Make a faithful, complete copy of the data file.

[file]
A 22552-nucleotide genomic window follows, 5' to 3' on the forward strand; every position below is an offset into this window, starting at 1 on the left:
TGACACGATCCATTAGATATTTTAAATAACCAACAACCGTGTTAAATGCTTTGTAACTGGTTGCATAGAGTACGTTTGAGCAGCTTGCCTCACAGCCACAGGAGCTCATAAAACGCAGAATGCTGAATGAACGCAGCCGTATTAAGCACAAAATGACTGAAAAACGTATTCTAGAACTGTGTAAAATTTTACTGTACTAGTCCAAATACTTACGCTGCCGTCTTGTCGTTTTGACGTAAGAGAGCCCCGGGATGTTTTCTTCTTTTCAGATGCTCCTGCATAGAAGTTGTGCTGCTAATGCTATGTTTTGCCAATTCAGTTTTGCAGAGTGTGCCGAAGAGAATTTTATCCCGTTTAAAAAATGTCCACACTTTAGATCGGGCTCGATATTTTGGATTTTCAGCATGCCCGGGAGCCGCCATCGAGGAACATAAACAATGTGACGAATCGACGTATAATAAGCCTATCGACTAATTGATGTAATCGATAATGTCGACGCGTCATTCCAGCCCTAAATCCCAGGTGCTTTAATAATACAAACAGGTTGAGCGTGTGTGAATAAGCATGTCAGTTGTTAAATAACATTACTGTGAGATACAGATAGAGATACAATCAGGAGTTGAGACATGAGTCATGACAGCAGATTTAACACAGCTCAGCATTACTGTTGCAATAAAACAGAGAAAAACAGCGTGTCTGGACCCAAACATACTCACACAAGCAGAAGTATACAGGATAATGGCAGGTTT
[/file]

A 22552-nucleotide genomic window follows, 5' to 3' on the forward strand; every position below is an offset into this window, starting at 1 on the left:
TGACACGATCCATTAGATATTTTAAATAACCAACAACCGTGTTAAATGCTTTGTAACTGGTTGCATAGAGTACGTTTGAGCAGCTTGCCTCACAGCCACAGGAGCTCATAAAACGCAGAATGCTGAATGAACGCAGCCGTATTAAGCACAAAATGACTGAAAAACGTATTCTAGAACTGTGTAAAATTTTACTGTACTAGTCCAAATACTTACGCTGCCGTCTTGTCGTTTTGACGTAAGAGAGCCCCGGGATGTTTTCTTCTTTTCAGATGCTCCTGCATAGAAGTTGTGCTGCTAATGCTATGTTTTGCCAATTCAGTTTTGCAGAGTGTGCCGAAGAGAATTTTATCCCGTTTAAAAAATGTCCACACTTTAGATCGGGCTCGATATTTTGGATTTTCAGCATGCCCGGGAGCCGCCATCGAGGAACATAAACAATGTGACGAATCGACGTATAATAAGCCTATCGACTAATTGATGTAATCGATAATGTCGACGCGTCATTCCAGCCCTAAATCCCAGGTGCTTTAATAATACAAACAGGTTGAGCGTGTGTGAATAAGCATGTCAGTTGTTAAATAACATTACTGTGAGATACAGATAGAGATACAATCAGGAGTTGAGACATGAGTCATGACAGCAGATTTAACACAGCTCAGCATTACTGTTGCAATAAAACAGAGAAAAACAGCGTGTCTGGACCCAAACATACTCACACAAGCAGAAGTATACAGGATAATGGCAGGTTT